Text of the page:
Cynthia Corbett attained an MA in Law and Diplomacy at Tufts University, which was followed by a first career as an international economist and diplomat. An enduring passion for art eventually resulted in attaining a second Masters, at Christie’s Education in London. In 2004, she founded the Cynthia Corbett Gallery, which represents emerging and newly established contemporary artists and is a regular exhibitor at major international contemporary art fairs. In 2009, she founded The Young Masters Art Prize celebrates artistic skill and innovation with awareness of the Old Masters and the art of the past. https://www.thecynthiacorbettgallery.com
The gallery in Wimbledon, London, hosts exhibitions and art & jazz salons with viewings available by appointment. You’ll see the gallery at art fairs in the UK and USA alike, featuring selected works from the Young Masters Art Prize in the touring program.
Services offered include sourcing and commissioning works of art, with other collector needs provided. Please enquire with your needs, to see how Cynthia and her team can help to grow and maintain your collection.
AWAD Founder and CEO Susan J Mumford spoke with Cynthia over lunch at Andrew Edmunds in Soho, London. This interview has been published in conjunction with the Cynthia Corbett Gallery’s participation in the London Art Fair from 22nd – 26th January 2020. Visit the gallery at Stand 5 and see a show preview here.
1. Describe your business in 5 words:
Creative, mentoring, art historical, contemporary and dynamic
2. What inspired you to pursue this career?
It’s two-fold: 1) It was prompted by a personal situation, as my daughter was experiencing educational problems and as an international economist who was flying around, something had to change; and 2) I was missing art, including music, visual art alike. It was an evolution that I needed to make.
3. What’s the most wonderful thing about the profession?
I get to make my own world and surround myself with art, in all its forms. Additionally, I also feel quite enriched because of the breadth and variety of the artists with whom I interact.
4. And let’s get real… What’s the most challenging aspect of the profession?
Admin and financial pressure.
5. What’s the best piece of professional advice you’ve been given?
When studying for post grad at Christie’s Education in London, the lecturer asked everyone what they wanted to do and who wanted to open a gallery. Half of the audience raised hand. He asked about who wants to make money. I was the only one who raised my hand. He stated to everyone that I was the only one in the room who had a chance of being successful! He went on to talk about the value of the artists, for the collectors, for everyone. It seems like common sense, and at the time, it was really, really important. Here’s the thing: It’s about the value you’re putting on yourself and your artists.
6. What do you now say to someone who is just starting out? (Maybe it’s that one thing you wish someone had told you!)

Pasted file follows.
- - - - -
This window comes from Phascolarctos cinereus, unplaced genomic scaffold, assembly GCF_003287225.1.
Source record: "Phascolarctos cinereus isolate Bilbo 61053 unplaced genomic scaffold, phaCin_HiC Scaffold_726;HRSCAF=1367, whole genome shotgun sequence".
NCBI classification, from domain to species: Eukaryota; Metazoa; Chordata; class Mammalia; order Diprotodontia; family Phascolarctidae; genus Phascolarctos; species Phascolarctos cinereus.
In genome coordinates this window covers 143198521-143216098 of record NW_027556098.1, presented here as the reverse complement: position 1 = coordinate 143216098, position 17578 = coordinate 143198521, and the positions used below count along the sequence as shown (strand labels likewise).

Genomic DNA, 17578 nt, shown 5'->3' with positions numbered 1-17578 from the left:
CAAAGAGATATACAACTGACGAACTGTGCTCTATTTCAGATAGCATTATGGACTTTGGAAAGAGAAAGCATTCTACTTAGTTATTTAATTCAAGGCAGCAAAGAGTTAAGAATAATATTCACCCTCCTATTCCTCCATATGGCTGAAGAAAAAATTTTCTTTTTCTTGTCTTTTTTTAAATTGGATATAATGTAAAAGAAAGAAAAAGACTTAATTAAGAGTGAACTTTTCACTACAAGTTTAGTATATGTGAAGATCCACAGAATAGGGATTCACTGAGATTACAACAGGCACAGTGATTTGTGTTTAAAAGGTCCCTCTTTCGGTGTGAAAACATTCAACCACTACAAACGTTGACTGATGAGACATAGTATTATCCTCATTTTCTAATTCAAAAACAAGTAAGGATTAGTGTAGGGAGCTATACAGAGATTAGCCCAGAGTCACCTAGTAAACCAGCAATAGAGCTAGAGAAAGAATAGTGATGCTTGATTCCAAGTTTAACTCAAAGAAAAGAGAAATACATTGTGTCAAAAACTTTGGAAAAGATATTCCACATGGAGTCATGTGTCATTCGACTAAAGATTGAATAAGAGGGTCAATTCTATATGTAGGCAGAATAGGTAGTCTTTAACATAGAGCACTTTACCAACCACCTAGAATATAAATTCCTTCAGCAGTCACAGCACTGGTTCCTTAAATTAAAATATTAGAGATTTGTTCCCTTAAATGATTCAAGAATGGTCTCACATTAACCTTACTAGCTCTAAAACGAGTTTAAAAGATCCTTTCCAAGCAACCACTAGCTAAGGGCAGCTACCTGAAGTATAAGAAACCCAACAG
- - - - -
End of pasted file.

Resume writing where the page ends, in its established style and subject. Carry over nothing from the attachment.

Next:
I have two key pieces of advice: 1) Be true to yourself and don’t try to represent artists whose work you don’t really like. It’s important that you truly believe in artists, as this belief is what will see success for both of you. 2) Also, understand that it’s hard to raise finance (for example, if you’re getting sponsorship for exhibitions or special events.)
7. What challenge is the industry facing that art dealers need to address?
Galleries have to be able to be fast, flexible and be willing to face change. I’m fortunate as I’m an internationalist anyway, but the challenge is that we’re in a shifting economic world, which means that regulations, laws, and all kinds of things we can’t even imagine yet are going to change. This will be seen locally and afar.
We need support from organisations like AWAD and the UK Friends of the National Museum of Women in the Arts (UK Friends of NMWA). We need support from governmental bodies. It’s going to get tricky, and will require taking calculated risks.
The most important advice I’d give someone in context of these changes is this: diversify. Think about the markets where you exhibit and sell the mediums that you show and the currencies in which you’re selling.)
8. If you had to be one work of art, what would you be – and why?
‘A Bar at the Folies-Bergère’ (1882) by Édouard Manet. (image from Wikipedia)
I’d be A Bar the Folies-Bergeère by Édouard Manet. One of the reasons why is that the subject has her arms out in a gesture of being welcoming, plus she has plenty of necessary fuel behind her. It’s a metaphor for energy, friendliness and inclusivity.
9. What do you personally believe are the best advantages of being part of an association like AWAD, and how have you benefited?
As a Founding Member of AWAD, a Friend of the Royal Academy of Arts (RA), a Patron of TATE and a Patron of the Victoria & Albert Museum (V&A), I understand that it’s about having like-minded people around you. This enables you to discuss areas of importance, including sharing the wonderful things that are happening with art and the industry, as well as sharing the challenges, including what we experience as creative professionals. It really is refreshing to review things with like-minded people.
10. How can you make the most out of being a member of a professional network?
It has to be give and take. If only take, it will only work for awhile as people will find you out. Depending on time resources, go to as many events as you can, read network newsletters and communications, and make use of the channels afforded to you, for example sending updates to your membership coordinator who can promote you and your activities. Take advantage where it makes sense to give, and take advantage of that which will benefit your business. Membership networks are give and take.